Visually it is hard to determine the difference between one website and the next. So why do we pay so little for one website, while the other costs so much more?
When it comes to web sites/intranets, the old saying of "You get what you paid for" resinates more than you think. The reason that one was probably 5% of the other website's cost comes down to all the things you didn't see.
When you looked at one website, you probably looked at it on a desktop machine, which is where websites began. Try looking at the two on mobiles, tablets, or try and use the site and then it starts to become clear as to why one was cheaper than the other.
10 years ago, before mobile internet browsing, the iPad/tablet and all the cool stuff we have today, a website project consisted of building a webpage for PC with a monitor 1020x768 pixels that worked in Internet explorer 6 and Firefox on Windows. After all, everybody uses these, right?
Fast-forward to today and we have 3 mainsream operating systems, 5 common browsers (each with different versions to support). We have desktops, tablets and mobiles and goodness knows what else. We have things such as accessibility to consider (because people with disabilities exist and also are using the internet more than you thing).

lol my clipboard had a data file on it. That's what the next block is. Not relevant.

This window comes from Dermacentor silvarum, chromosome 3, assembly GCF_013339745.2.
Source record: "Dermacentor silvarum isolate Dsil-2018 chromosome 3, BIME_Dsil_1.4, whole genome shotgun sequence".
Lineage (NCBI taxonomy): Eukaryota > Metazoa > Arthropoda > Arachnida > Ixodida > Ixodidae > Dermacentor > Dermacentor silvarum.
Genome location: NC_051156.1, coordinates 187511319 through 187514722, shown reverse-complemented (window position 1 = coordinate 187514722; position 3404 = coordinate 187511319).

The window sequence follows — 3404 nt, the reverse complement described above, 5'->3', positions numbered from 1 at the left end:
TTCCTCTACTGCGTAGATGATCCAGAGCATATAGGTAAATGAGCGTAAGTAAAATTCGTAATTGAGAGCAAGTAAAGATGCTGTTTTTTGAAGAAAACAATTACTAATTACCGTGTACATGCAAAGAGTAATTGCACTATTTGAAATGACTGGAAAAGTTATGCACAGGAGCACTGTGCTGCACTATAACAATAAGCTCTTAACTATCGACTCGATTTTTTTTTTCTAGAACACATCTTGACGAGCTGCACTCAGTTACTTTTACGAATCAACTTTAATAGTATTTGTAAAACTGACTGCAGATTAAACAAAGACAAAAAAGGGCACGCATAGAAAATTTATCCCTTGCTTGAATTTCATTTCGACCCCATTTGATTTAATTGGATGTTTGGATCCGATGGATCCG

We have marketing's input, we have SEO stuff to consider, multi-lingual, content management systems, oh and our webpage needs to include fancy animations, complex interactive stuff and be fast.
When you consider what goes into a website to cater for the pletora of devices and people out there, there's a lot of stuff below the surface we just don't see at face value that make a vast improvement to the website use and return.
So when you next time consider why websites vary considerably, try to think of comparing that of a go-kart to that of a high performance car with all the safety features and luxuries we expect today.